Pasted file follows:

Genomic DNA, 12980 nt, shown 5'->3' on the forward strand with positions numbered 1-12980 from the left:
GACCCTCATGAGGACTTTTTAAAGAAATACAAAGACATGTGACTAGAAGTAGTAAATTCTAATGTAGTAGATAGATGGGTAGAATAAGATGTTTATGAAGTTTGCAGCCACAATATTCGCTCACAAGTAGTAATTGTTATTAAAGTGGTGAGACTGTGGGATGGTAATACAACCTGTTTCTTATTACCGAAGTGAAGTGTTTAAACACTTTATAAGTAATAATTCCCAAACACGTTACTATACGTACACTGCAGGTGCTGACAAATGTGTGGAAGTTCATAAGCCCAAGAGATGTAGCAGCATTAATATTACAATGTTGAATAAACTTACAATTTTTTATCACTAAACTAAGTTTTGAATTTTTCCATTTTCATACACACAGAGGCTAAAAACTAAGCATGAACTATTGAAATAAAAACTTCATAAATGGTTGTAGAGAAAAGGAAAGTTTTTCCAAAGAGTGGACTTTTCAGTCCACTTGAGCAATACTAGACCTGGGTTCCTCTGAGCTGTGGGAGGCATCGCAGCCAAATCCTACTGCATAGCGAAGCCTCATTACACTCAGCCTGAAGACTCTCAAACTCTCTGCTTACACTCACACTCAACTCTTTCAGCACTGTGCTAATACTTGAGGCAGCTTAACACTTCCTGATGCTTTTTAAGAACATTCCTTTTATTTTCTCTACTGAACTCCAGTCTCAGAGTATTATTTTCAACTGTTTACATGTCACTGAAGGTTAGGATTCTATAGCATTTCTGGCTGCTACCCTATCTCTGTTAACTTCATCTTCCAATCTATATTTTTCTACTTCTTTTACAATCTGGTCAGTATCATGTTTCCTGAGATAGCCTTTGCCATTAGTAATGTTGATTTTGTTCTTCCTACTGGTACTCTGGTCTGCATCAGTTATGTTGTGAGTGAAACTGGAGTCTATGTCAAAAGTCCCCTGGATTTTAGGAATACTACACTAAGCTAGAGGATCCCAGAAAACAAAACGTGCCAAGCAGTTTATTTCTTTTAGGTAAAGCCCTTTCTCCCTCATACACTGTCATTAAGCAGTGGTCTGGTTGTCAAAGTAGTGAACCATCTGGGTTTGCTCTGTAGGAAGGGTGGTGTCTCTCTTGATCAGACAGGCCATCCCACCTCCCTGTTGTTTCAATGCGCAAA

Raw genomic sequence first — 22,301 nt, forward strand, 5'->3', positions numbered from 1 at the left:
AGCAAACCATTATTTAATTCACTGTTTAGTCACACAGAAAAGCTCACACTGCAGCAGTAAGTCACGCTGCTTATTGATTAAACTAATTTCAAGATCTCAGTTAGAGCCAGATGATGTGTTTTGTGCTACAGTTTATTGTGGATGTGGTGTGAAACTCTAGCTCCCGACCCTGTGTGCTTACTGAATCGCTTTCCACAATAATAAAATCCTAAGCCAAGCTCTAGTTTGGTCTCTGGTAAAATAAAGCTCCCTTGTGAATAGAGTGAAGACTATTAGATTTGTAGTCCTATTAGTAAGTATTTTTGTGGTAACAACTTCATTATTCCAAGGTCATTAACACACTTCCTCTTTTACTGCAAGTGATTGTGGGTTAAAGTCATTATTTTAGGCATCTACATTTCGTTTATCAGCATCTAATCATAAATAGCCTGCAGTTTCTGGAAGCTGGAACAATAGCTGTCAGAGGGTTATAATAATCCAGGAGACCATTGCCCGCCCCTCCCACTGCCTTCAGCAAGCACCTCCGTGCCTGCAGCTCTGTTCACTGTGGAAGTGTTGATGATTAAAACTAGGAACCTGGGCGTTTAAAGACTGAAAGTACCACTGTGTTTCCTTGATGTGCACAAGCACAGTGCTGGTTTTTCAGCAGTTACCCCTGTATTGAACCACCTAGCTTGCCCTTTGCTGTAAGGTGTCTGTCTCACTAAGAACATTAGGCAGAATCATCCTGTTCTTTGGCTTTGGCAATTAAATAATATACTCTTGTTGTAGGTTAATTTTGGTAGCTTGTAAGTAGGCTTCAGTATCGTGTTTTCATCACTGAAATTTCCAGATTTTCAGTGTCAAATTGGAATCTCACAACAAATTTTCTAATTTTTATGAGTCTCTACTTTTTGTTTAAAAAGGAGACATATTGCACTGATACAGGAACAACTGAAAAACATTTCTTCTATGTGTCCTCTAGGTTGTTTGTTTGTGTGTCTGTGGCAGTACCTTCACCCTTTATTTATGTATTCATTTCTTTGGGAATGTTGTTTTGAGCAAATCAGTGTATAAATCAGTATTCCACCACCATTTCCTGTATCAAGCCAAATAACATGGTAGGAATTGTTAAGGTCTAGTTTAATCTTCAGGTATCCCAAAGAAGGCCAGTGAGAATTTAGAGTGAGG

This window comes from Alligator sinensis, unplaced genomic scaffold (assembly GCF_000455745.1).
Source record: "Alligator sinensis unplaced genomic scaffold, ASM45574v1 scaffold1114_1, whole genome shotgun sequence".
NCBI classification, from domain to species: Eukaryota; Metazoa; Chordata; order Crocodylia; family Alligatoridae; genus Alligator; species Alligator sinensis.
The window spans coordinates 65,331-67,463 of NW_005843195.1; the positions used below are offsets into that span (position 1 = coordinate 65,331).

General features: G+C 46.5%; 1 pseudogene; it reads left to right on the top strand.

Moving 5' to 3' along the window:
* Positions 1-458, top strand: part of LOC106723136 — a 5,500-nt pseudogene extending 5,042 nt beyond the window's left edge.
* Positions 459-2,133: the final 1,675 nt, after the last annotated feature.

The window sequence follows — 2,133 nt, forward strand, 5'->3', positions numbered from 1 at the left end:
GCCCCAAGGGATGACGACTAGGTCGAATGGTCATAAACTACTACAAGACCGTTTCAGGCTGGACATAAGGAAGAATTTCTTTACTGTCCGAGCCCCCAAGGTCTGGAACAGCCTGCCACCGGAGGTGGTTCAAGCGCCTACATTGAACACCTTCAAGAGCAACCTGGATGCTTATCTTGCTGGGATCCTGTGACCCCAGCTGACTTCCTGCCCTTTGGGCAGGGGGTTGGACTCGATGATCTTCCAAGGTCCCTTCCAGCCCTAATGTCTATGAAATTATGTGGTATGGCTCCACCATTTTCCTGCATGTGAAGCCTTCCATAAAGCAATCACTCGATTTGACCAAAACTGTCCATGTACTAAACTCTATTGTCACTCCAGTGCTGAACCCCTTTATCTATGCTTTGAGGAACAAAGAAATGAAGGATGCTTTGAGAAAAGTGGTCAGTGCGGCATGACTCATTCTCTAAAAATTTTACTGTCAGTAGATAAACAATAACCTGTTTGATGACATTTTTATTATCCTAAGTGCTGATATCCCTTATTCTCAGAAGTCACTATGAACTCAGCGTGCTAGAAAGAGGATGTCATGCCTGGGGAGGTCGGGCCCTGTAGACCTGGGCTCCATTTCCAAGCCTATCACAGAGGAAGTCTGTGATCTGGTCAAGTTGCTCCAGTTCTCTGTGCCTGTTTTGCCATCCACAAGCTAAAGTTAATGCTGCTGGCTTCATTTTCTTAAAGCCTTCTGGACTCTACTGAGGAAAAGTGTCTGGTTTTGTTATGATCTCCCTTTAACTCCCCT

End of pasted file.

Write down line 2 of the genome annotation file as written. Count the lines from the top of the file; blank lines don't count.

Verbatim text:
GACCCTCATGAGGACTTTTTAAAGAAATACAAAGACATGTGACTAGAAGTAGTAAATTCTAATGTAGTAGATAGATGGGTAGAATAAGATGTTTATGAAGTTTGCAGCCACAATATTCGCTCACAAGTAGTAATTGTTATTAAAGTGGTGAGACTGTGGGATGGTAATACAACCTGTTTCTTATTACCGAAGTGAAGTGTTTAAACACTTTATAAGTAATAATTCCCAAACACGTTACTATACGTACACTGCAGGTGCTGACAAATGTGTGGAAGTTCATAAGCCCAAGAGATGTAGCAGCATTAATATTACAATGTTGAATAAACTTACAATTTTTTATCACTAAACTAAGTTTTGAATTTTTCCATTTTCATACACACAGAGGCTAAAAACTAAGCATGAACTATTGAAATAAAAACTTCATAAATGGTTGTAGAGAAAAGGAAAGTTTTTCCAAAGAGTGGACTTTTCAGTCCACTTGAGCAATACTAGACCTGGGTTCCTCTGAGCTGTGGGAGGCATCGCAGCCAAATCCTACTGCATAGCGAAGCCTCATTACACTCAGCCTGAAGACTCTCAAACTCTCTGCTTACACTCACACTCAACTCTTTCAGCACTGTGCTAATACTTGAGGCAGCTTAACACTTCCTGATGCTTTTTAAGAACATTCCTTTTATTTTCTCTACTGAACTCCAGTCTCAGAGTATTATTTTCAACTGTTTACATGTCACTGAAGGTTAGGATTCTATAGCATTTCTGGCTGCTACCCTATCTCTGTTAACTTCATCTTCCAATCTATATTTTTCTACTTCTTTTACAATCTGGTCAGTATCATGTTTCCTGAGATAGCCTTTGCCATTAGTAATGTTGATTTTGTTCTTCCTACTGGTACTCTGGTCTGCATCAGTTATGTTGTGAGTGAAACTGGAGTCTATGTCAAAAGTCCCCTGGATTTTAGGAATACTACACTAAGCTAGAGGATCCCAGAAAACAAAACGTGCCAAGCAGTTTATTTCTTTTAGGTAAAGCCCTTTCTCCCTCATACACTGTCATTAAGCAGTGGTCTGGTTGTCAAAGTAGTGAACCATCTGGGTTTGCTCTGTAGGAAGGGTGGTGTCTCTCTTGATCAGACAGGCCATCCCACCTCCCTGTTGTTTCAATGCGCAAA